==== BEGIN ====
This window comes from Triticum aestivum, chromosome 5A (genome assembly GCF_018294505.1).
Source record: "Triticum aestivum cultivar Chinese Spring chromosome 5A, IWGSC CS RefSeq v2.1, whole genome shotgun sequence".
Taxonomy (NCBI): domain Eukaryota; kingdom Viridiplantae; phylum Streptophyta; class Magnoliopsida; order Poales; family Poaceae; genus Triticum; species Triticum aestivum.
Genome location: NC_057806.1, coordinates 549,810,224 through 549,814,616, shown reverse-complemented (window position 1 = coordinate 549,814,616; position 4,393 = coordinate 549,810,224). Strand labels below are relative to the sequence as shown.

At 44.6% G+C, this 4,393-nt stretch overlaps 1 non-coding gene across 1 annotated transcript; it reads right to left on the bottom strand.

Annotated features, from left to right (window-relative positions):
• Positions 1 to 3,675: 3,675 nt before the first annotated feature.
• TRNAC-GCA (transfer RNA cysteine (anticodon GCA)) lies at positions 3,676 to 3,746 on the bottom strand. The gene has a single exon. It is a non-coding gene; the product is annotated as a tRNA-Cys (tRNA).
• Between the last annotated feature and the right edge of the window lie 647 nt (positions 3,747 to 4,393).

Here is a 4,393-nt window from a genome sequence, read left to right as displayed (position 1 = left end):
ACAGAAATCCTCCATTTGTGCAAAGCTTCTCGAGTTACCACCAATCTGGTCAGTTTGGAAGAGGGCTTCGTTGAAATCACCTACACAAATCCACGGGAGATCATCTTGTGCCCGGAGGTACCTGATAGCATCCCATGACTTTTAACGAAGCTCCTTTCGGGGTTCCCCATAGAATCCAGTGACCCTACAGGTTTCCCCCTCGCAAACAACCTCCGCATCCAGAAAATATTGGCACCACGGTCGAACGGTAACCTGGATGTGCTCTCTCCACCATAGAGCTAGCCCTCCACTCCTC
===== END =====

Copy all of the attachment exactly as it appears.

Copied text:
This window comes from Triticum aestivum, chromosome 5A (genome assembly GCF_018294505.1).
Source record: "Triticum aestivum cultivar Chinese Spring chromosome 5A, IWGSC CS RefSeq v2.1, whole genome shotgun sequence".
Taxonomy (NCBI): domain Eukaryota; kingdom Viridiplantae; phylum Streptophyta; class Magnoliopsida; order Poales; family Poaceae; genus Triticum; species Triticum aestivum.
Genome location: NC_057806.1, coordinates 549,810,224 through 549,814,616, shown reverse-complemented (window position 1 = coordinate 549,814,616; position 4,393 = coordinate 549,810,224). Strand labels below are relative to the sequence as shown.

At 44.6% G+C, this 4,393-nt stretch overlaps 1 non-coding gene across 1 annotated transcript; it reads right to left on the bottom strand.

Annotated features, from left to right (window-relative positions):
• Positions 1 to 3,675: 3,675 nt before the first annotated feature.
• TRNAC-GCA (transfer RNA cysteine (anticodon GCA)) lies at positions 3,676 to 3,746 on the bottom strand. The gene has a single exon. It is a non-coding gene; the product is annotated as a tRNA-Cys (tRNA).
• Between the last annotated feature and the right edge of the window lie 647 nt (positions 3,747 to 4,393).

Here is a 4,393-nt window from a genome sequence, read left to right as displayed (position 1 = left end):
ACAGAAATCCTCCATTTGTGCAAAGCTTCTCGAGTTACCACCAATCTGGTCAGTTTGGAAGAGGGCTTCGTTGAAATCACCTACACAAATCCACGGGAGATCATCTTGTGCCCGGAGGTACCTGATAGCATCCCATGACTTTTAACGAAGCTCCTTTCGGGGTTCCCCATAGAATCCAGTGACCCTACAGGTTTCCCCCTCGCAAACAACCTCCGCATCCAGAAAATATTGGCACCACGGTCGAACGGTAACCTGGATGTGCTCTCTCCACCATAGAGCTAGCCCTCCACTCCTC